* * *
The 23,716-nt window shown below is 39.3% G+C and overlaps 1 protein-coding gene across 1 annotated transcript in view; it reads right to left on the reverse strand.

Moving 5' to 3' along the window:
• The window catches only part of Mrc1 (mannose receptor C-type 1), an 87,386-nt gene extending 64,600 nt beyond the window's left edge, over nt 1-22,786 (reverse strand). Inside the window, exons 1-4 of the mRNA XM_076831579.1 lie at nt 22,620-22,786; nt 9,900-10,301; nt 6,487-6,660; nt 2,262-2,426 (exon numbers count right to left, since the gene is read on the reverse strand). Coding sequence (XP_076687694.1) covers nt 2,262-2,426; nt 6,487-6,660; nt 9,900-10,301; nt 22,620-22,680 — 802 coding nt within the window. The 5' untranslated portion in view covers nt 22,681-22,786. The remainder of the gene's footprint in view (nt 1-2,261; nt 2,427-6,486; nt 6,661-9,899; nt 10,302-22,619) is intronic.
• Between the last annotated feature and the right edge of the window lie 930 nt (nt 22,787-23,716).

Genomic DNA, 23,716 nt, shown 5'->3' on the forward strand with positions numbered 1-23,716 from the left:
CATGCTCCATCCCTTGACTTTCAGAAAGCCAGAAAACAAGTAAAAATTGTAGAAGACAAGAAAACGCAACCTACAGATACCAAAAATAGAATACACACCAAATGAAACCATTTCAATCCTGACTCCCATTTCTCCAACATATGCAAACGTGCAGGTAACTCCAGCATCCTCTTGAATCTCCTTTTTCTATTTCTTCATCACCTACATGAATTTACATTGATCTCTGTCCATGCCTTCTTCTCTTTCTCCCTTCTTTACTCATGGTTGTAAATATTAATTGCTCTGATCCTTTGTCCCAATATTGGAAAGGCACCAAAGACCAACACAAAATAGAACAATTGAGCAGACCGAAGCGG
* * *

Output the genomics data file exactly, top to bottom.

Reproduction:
The 23,716-nt window shown below is 39.3% G+C and overlaps 1 protein-coding gene across 1 annotated transcript in view; it reads right to left on the reverse strand.

Moving 5' to 3' along the window:
• The window catches only part of Mrc1 (mannose receptor C-type 1), an 87,386-nt gene extending 64,600 nt beyond the window's left edge, over nt 1-22,786 (reverse strand). Inside the window, exons 1-4 of the mRNA XM_076831579.1 lie at nt 22,620-22,786; nt 9,900-10,301; nt 6,487-6,660; nt 2,262-2,426 (exon numbers count right to left, since the gene is read on the reverse strand). Coding sequence (XP_076687694.1) covers nt 2,262-2,426; nt 6,487-6,660; nt 9,900-10,301; nt 22,620-22,680 — 802 coding nt within the window. The 5' untranslated portion in view covers nt 22,681-22,786. The remainder of the gene's footprint in view (nt 1-2,261; nt 2,427-6,486; nt 6,661-9,899; nt 10,302-22,619) is intronic.
• Between the last annotated feature and the right edge of the window lie 930 nt (nt 22,787-23,716).

Genomic DNA, 23,716 nt, shown 5'->3' on the forward strand with positions numbered 1-23,716 from the left:
CATGCTCCATCCCTTGACTTTCAGAAAGCCAGAAAACAAGTAAAAATTGTAGAAGACAAGAAAACGCAACCTACAGATACCAAAAATAGAATACACACCAAATGAAACCATTTCAATCCTGACTCCCATTTCTCCAACATATGCAAACGTGCAGGTAACTCCAGCATCCTCTTGAATCTCCTTTTTCTATTTCTTCATCACCTACATGAATTTACATTGATCTCTGTCCATGCCTTCTTCTCTTTCTCCCTTCTTTACTCATGGTTGTAAATATTAATTGCTCTGATCCTTTGTCCCAATATTGGAAAGGCACCAAAGACCAACACAAAATAGAACAATTGAGCAGACCGAAGCGG